Gary and Sarah Girotti/Jones|
Southeast Asia, here we come!
Day One--the Adjustment
We finally arrived!! A little shell-shocked and over-tired, we anxiously awaited for our luggage, which miraculously made it through three stops/plane changes all the way here (which begs the question: why does it get lost on a non-stop from Boston to NY??!)
We took a wild taxi ride to our hotel, checked in, and passed out cold...never has lying horizontal felt so good (contorting on planes just isn't the same!) We got up around 3 PM (much to Sarah's shagrin) to go on our first big adventure--a travel agent!
Our first big adventure took us, well, to the lobby of the hotel, where there was a travel agent on staff (yippee!! still close to bed!!) We booked some flights to Southern Thailand and got some Vietnam information, and then set off walk about the city--stretch the legs, try to get blood circulating after 30 hours in a plane!
First observation: can't breathe, can't breathe, HELP!! The pollution is absolutely oppressive...and to think, I thought it was just hazy when we arrived. A lot of people walking about have the right idea--they wear hospital masks!! We walked down to the river to the Royal Palace, which was closed, around the Palace grounds, and back to the hotel...massages were next on the itinerary...
Traditional Thai massage is like something out of a circus act. Gary and I both signed on for 1 hour massages (at a whopping $8 US!) We were led into a room by two women, and instructed to lie face up on the mattresses therein. They proceeded to twist, turn, knead, pulverize, and otherwise abuse us for a full hour--what a trip!! Thai massage is very interactive, i.e they sit or stand on you, and use every part of their body to massage yours. Sarah was highly amused by all of this, Gary less-so. He was thinking that he may need to go to a Western masseuse to undo what was done by these ladies!!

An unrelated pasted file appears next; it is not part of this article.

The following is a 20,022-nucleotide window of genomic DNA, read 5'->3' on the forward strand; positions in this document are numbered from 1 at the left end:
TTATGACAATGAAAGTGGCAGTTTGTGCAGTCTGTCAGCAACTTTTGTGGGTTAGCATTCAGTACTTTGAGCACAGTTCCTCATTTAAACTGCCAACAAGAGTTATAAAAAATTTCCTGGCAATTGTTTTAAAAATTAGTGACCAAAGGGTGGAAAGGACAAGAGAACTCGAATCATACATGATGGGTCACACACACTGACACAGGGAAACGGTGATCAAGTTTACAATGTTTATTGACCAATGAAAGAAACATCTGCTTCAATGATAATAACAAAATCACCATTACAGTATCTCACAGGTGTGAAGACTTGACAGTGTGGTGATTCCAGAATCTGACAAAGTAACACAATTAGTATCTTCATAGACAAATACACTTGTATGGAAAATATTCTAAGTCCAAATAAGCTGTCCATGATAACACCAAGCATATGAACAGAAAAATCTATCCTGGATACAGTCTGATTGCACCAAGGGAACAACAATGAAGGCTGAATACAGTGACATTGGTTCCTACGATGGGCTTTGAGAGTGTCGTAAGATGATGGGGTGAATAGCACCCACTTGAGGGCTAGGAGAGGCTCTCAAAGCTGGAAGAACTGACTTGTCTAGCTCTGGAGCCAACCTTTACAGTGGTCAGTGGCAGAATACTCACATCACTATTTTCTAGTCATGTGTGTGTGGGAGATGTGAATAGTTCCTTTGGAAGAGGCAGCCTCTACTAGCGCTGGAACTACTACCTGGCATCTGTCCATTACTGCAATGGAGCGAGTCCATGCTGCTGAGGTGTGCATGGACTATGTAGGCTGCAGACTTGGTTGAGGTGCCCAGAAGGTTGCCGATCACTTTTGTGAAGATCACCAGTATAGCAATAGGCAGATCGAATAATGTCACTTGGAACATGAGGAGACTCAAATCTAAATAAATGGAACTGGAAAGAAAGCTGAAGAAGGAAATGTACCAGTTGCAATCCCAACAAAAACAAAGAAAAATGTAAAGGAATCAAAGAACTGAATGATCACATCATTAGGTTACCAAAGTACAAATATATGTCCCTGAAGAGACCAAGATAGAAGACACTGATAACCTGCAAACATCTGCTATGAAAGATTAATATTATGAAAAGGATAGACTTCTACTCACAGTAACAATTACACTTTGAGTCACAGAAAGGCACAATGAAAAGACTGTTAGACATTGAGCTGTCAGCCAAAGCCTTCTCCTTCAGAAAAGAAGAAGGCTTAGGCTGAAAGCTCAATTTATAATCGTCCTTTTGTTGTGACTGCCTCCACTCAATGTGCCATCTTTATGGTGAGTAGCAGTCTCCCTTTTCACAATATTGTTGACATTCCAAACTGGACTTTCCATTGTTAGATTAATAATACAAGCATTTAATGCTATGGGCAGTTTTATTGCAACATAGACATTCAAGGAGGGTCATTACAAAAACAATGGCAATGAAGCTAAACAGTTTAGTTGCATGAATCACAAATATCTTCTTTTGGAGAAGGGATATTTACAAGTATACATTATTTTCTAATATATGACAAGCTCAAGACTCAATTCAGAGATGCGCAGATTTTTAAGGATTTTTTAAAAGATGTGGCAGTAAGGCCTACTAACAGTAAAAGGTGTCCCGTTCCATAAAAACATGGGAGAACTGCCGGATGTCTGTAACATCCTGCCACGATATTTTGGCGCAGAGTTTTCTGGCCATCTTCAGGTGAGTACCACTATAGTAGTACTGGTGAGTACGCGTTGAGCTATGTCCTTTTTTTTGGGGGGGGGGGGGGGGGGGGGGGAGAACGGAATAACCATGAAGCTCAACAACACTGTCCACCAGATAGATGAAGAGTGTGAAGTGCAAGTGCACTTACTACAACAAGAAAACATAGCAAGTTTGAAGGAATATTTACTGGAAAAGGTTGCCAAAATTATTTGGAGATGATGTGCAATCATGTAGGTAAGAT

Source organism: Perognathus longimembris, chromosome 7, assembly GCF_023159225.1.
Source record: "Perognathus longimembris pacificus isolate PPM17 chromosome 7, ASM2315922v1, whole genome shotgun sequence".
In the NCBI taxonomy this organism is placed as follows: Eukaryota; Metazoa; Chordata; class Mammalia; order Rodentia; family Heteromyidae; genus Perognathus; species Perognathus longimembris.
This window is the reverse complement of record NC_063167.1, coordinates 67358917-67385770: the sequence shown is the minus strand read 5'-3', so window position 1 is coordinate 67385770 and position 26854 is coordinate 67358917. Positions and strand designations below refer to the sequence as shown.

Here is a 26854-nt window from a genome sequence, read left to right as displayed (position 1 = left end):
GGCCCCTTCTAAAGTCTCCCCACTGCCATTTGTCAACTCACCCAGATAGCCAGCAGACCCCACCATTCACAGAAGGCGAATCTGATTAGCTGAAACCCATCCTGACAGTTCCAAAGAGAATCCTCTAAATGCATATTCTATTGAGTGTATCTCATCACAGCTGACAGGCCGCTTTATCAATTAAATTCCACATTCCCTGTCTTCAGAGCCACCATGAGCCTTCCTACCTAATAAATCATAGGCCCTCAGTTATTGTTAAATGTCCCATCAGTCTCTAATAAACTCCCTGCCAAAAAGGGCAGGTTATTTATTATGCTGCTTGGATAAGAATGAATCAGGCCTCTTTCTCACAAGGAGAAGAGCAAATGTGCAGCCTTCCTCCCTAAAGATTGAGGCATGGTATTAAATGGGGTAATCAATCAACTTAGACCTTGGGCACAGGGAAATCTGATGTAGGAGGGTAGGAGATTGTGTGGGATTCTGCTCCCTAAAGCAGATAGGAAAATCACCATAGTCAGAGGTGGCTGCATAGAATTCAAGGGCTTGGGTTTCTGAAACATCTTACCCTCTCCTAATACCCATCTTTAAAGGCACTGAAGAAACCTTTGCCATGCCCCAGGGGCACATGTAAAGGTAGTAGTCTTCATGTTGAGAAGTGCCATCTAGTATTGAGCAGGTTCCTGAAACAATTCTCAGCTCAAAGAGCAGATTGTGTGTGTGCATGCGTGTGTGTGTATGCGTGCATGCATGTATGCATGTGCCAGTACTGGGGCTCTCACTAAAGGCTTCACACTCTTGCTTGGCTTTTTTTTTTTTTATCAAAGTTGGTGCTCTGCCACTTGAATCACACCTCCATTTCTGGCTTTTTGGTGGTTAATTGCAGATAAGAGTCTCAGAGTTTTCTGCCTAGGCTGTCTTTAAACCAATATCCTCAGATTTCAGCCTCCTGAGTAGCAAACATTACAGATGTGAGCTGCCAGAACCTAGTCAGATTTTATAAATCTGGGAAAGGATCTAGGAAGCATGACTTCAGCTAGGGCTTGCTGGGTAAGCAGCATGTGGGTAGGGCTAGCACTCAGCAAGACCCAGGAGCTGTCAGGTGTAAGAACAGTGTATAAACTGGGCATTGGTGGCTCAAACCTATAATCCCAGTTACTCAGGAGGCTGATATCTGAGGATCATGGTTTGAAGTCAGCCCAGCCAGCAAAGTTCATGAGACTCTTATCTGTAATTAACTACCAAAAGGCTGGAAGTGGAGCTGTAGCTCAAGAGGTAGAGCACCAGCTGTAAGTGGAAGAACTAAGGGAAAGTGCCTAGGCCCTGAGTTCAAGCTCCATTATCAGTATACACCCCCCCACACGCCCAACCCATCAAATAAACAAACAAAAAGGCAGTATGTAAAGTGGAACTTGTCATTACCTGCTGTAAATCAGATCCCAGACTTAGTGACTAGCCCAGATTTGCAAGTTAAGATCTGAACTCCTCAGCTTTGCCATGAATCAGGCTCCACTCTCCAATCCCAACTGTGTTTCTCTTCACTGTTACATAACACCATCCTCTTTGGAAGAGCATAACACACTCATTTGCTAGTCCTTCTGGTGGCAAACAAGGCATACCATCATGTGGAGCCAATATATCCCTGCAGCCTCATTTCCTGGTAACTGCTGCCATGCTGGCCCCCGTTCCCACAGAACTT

We headed to dinner after our contortionist experience, struggling to stay awake until 9 PM local time. One beer each with dinner and we were done for! [Thai beer market is dominated by Singha, a local brew--6 percent alcohol and actually quite tasty...I shall survive!!] Off to bed we went, with dreams of 12 hour sleep in our heads :o) Tomorrow we'll try to actually see some sights...
Photos can be found by clicking here
The Great Palace and The Great Penny
Mom and Dad would be proud...Gary and I played the great tourist role and saw a ton of cool things in Bangkok!! Our first "real" day brought the Great Palace, which is on the canal in the western part of the city. It is absolutely HUGE, and gorgeous. Upon arrival, they check you to make sure that you're wearing "proper" clothes. We weren't wearing acceptable footwear, so they had us borrow shoes (sandals). We also had to be wearing pants (Gary) or skirt (Sarah), and no bare arms...which is quite uncomfortable given that it was about 30/90 degrees!!
The palace grounds have a lot of buildings, most housing royal artifacts and religious offerings. We learned that you must take off your shoes when entering a building, and never, NEVER have your feet facing Buddha...quite rude if you do :o) The buildings are spectacular--very ornate, gold leaf with small tiles all over them. We found out later that these are all hand-restored, at great time and financial cost. We will upload pics when we have a better connection, descriptions just can't do it justice!!
We went back to our hotel after a few hours (had to get in some pool time, and a nap!), and then we headed to backpack central--Kho San.